Wow, this is quite the story.  Here is a Dutch company pleading with their government for them to authorize the use of private armed security on their ships. We are talking about the basic right of self defense here, and their government does not support this.

It also shows the kind of urgency that companies are experiencing. As more shipping companies contract armed security for their vessels, the pirates will be forced to focus their attention on unarmed or minimally armed vessels. If they know that certain flagged vessels are not allowed to have armed guards, well then guess who the pirates will attack?

Now I also wanted to mention another trend that is going on out there that must be looked at.  If you are the owner of a shipping company and are wanting to contract the services of a PSC or PNC, then you need to make sure that this team is in fact armed sufficiently to defend your vessel. Shotguns loaded with bird shot or old bolt action rifles are not sufficient weapons to defeat PKM’s, AK 47’s, or RPG’s–the preferred weapons of today’s pirates.

The reason why I mention this is that I am hearing reports from security contractors that are actually armed with such pathetic weapons, all because the company does not want to invest in sufficient fire power or are unwilling to go through the hoops to get that stuff.  To top it off, the companies are just throwing the weapons overboard before they come into port to avoid any legal problems. That has got to change, because if the ‘armed’ maritime security industry wants to maintain it’s excellent protection record on this seaborne battlefield, it must have sufficient weapons and arming authority.

Nor is having a couple of Glocks on a boat sufficient.(I am still shaking my head on that one, yet they still repelled the assault) Nor is having a total dependence on less than lethal munitions as a deterrence the right strategy. In this arms race on the sea, a team must have the tools necessary to repel an enemy assault. Current reports suggest that pirates are not using shotguns loaded with bird shot, bolt action rifles, or pistols. They are using the big stuff, and they have plenty of money to buy the big stuff.(thanks to all of these ransoms that are paid out)

I have also heard of companies poorly treating their security guards, or paying them a wage that is not the industry standard. What kind of folks do you think a company attracts when they pay so poorly? You be the judge, and I wouldn’t want that kind of force protecting a natural gas tanker/chemical tanker, or millions of dollars in boat and cargo. You pay peanuts, you get monkeys.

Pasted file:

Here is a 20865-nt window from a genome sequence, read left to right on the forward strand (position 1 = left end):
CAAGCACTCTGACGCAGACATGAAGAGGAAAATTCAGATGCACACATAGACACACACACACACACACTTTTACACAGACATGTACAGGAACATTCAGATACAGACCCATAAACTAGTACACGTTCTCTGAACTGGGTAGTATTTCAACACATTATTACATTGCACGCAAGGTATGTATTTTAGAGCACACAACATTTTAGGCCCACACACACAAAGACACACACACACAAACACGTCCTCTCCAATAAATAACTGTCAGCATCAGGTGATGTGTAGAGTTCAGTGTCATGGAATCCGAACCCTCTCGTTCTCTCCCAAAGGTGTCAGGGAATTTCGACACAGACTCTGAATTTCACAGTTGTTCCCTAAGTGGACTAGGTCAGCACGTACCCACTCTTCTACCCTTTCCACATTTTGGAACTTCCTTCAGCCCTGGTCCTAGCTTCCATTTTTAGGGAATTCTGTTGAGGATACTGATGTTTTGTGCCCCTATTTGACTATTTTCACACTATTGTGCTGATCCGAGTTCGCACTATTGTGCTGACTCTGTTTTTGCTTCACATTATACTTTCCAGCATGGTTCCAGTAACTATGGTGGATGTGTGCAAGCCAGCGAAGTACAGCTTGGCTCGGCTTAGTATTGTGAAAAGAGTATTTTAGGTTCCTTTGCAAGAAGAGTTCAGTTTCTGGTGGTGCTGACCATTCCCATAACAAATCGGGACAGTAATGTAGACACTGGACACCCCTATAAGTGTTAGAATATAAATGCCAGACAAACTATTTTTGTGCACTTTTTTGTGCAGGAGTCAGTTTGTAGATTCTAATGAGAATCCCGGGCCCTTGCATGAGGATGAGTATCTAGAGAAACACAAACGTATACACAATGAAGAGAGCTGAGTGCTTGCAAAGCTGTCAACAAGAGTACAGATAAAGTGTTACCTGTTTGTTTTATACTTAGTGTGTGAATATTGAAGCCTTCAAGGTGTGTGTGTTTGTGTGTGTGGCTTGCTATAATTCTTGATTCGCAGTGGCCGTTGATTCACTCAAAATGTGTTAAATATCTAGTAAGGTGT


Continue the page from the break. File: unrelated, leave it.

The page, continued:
Basically, there are companies out there that are providing guard forces that are low paid and insufficiently armed and equipped. A shipping company that is shopping around for a guard force must really get into the details of what a sufficient guard force is.  They need to look at the operational history of that company, they need to look at the weapons and equipment used, the strategies and tactics used, and most importantly, they need to look at the reputation of that company.  A great way to shop is to actually ask the contracted guard force what they think of their company or their operational capabilities. Or you can ask some of the larger trade groups that deal with security contractors, and get some suggestions that way. Do not trust the slick sales tactics of shady companies who do not have the courage or desire to do things right.

The point is, you get what you pay for.  If you picked a security company because they were the cheapest, then doom on you.  If your vessel gets taken by pirates, or your crew is hurt/killed because of a poorly armed, poorly paid and poorly organized guard force, then that is your fault!  Of course you want to look at pricing for this stuff, but you also want the best value guard force that money can buy. Do the research and find the companies that are capable.

There are also no CORS or contracting officers overseeing your decisions. There is nothing to force you to use a capable guard force.  Although you are private industry, and should care about money well spent.

Oh, and you can certainly bet that the pirates will judge your choices and make you pay in blood and treasure for your poor investment in security…. –Matt

Sea transport firm may drop Dutch flag over piracy rules
June 8, 2011
Dual Dutch-Norwegian listed ocean transport company Dockwise has warned the Netherlands it will sail its vessels under a different flag unless it is allowed private guards to fend off pirates.
The company said in a statement on Tuesday it was making an urgent appeal to the Dutch government to remove some legal barriers to allow for armed private protection to combat piracy in the Gulf of Aden and the Indian Ocean.
Piracy has emerged as a major security risk for maritime firms, with the European Union saying the first three months of 2011 were the worst on record with 77 attacks and hijackings, up from 36 in the same period of 2010.
But the use of defensive military force at sea remains largely the preserve of states which are often reluctant to allow modern-day cargo ships, with their often multinational crews and ownership structures, to use weapons.

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